The European Commission is mending the tears in its jurisdictional net by targeting deals falling below EU and national quantitative thresholds while potentially being anti-competitive. Until recently, the Commission discouraged national competition authorities (NCAs) from referring transactions that did need to be notified in the member states. However, a recent merger control case as well as recently published Commission guidance indicate a change of direction. This new policy undermines the idea that jurisdictional thresholds ensure legal certainty, and it remains to be seen whether the European Court of Justice will consider the policy change to be legitimate. Meanwhile, parties involved in deals with a potential impact on European markets that fall below EU and national quantitative thresholds are well advised to inform all European NCAs upfront to avoid a Commission review post-closing.
Merger control within the EU is a review system based on a division of competence between the Commission and individual member states. Transactions meeting specific turnover-linked quantitative thresholds – deemed to have a “community dimension” – fall under the Commission’s sole jurisdiction. Others qualify for review at the national level, provided they satisfy the national thresholds of the member states. Concentrations not meeting thresholds at either level do not have to be notified anywhere in the EU and do not face a standstill obligation or gun-jumping penalties. This apportionment of merger review competence is tempered by various referral systems. A case may be referred, on the initiative of the Commission, a member state, or a party, to ensure that the most appropriately placed authority is charged with a particular case.
Article 22 of the EU Merger Regulation (EUMR) facilitates referral by a member state to the Commission if a transaction: (a) affects trade between member states, and (b) threatens to significantly affect competition within the territory of the requesting member state(s). This provision, also known as the “Dutch clause”, was originally conceived as an enabling provision. It allowed states without a domestic merger control regime to forward potentially problematic cases to the Commission for review. A request meeting criteria (a) and (b) would create competence for the Commission to review the case.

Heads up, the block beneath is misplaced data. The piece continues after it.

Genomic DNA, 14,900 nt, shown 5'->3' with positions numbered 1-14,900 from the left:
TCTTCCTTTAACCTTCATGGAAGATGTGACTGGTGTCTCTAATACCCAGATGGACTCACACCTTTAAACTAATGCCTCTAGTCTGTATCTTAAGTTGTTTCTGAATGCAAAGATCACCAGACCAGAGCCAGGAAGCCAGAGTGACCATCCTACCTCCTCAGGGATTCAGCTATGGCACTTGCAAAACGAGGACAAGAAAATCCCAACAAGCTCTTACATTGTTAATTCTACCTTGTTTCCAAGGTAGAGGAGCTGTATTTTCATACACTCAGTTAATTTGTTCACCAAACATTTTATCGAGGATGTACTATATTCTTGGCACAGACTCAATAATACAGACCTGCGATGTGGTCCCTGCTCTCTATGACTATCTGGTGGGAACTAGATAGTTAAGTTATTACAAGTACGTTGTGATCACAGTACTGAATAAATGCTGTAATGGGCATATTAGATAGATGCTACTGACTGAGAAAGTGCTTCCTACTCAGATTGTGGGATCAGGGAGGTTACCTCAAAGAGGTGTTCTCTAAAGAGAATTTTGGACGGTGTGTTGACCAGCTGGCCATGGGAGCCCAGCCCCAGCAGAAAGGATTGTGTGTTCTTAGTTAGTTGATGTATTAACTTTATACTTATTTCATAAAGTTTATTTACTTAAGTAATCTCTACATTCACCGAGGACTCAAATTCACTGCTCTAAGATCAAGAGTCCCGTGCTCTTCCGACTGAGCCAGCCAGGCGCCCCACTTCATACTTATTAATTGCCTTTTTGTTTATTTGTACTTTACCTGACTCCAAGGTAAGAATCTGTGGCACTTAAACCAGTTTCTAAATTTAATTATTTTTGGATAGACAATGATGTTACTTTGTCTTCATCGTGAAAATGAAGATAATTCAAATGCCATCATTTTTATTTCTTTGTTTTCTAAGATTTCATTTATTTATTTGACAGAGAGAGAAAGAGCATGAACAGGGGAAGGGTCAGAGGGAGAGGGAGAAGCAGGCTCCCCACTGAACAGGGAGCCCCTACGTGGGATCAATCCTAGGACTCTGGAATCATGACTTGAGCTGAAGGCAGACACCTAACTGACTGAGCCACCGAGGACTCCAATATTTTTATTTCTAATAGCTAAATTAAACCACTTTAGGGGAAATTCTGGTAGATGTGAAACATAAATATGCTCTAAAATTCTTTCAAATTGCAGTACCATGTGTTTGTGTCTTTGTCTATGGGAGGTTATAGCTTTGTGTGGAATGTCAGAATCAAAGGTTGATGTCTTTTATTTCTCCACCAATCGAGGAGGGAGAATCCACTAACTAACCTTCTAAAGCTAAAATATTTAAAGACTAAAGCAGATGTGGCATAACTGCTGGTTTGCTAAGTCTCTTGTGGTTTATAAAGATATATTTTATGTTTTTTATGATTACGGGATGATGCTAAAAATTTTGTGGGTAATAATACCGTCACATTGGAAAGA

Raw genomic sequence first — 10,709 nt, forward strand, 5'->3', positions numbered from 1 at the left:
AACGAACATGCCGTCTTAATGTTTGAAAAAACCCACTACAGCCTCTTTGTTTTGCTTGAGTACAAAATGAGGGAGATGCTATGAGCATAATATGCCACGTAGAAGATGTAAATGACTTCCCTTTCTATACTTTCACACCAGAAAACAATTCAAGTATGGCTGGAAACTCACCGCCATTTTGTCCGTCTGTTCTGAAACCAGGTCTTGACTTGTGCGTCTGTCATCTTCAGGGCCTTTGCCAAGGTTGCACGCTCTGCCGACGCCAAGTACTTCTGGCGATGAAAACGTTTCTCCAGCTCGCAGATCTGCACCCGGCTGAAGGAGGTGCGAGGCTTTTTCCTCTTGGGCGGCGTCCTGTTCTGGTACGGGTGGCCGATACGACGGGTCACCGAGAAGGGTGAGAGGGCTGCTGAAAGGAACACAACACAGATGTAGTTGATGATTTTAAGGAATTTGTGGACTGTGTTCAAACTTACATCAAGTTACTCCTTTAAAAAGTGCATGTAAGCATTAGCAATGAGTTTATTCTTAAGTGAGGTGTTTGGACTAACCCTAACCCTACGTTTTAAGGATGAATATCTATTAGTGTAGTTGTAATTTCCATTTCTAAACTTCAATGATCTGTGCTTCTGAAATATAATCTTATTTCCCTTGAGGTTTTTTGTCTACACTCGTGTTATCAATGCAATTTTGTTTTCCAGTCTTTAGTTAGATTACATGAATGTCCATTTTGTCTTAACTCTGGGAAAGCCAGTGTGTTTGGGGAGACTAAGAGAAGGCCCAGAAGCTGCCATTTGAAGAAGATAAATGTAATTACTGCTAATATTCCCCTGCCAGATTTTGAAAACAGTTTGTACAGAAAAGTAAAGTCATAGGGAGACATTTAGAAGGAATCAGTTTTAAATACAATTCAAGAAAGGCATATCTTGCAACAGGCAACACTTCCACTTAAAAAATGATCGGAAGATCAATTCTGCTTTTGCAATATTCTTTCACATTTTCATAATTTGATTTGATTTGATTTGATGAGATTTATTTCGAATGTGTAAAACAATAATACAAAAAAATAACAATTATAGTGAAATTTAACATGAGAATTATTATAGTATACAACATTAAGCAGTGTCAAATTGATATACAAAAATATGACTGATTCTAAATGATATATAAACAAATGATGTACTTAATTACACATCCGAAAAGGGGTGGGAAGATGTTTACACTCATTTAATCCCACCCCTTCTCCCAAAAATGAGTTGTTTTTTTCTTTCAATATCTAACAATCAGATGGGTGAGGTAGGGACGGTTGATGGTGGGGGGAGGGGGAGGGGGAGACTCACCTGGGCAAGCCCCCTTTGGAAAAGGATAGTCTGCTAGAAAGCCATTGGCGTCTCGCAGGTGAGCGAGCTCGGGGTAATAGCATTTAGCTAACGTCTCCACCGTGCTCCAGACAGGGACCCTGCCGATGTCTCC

With the progressive establishment of national regimes – all 27 member states now have a system of domestic merger control, except for Luxembourg, the Commission has, until recently, only taken up cases that exceeded the domestic threshold of at least one member state. Consequently, it generally did not accept any concentration case that did not have to be notified anywhere in the EU. This policy was based on the assumption that these non-notifiable transactions were of limited size (in terms of turnover or market share) and unlikely to have an impact significant enough to warrant review at the EU level.
The new policy has changed this assumption and makes clear that transactions which do not have a community dimension and are not notifiable in any member state may also be referred under article 22 EUMR. This new policy, which follows attempts by NCAs of member states to actively cast their jurisdictional net wider (see our previous article), has recently been put into practice, even before the Commission published its new policy: the Commission was already actively reaching out to member states, asking that they refer an M&A transaction between two companies located in the US.
In this case, Illumina, a US-based medical company, had made a bid for Grail, an also US-based start-up which had developed but not yet commercialised a new medical technique. Grail has no turnover or any other market presence, neither in Europe nor elsewhere. This means that the transaction did not pass any turnover or market share threshold and was not notifiable. Nevertheless, the Commission sent letters to member states asking that they refer the case to it. France made a referral request and the Netherlands and a few other EU and EFTA member states joined. Subsequent legal action in France and the Netherlands, aimed at attacking the referrals, were dismissed by the respective national courts. It is now up to the Commission to decide whether those requests for referral meet the two criteria of Article 22 EUMR. On 26 March 2021, after the Commission had shown its policy change by pursuing the Illumina/Grail-case, it confirmed this position in its Article 22 guidance. The implication of the policy change is that previously risk-insulated transactions lose their jurisdictional safe harbour and accompanying legal certainty. With the publication of the guidance, this shift in stance has been formalised; paradoxically, with the stated object of increasing legal certainty. From now on, transactions may be liable to scrutiny by the Commission via a member state’s referral – regardless of the parties’ turnover or deal value.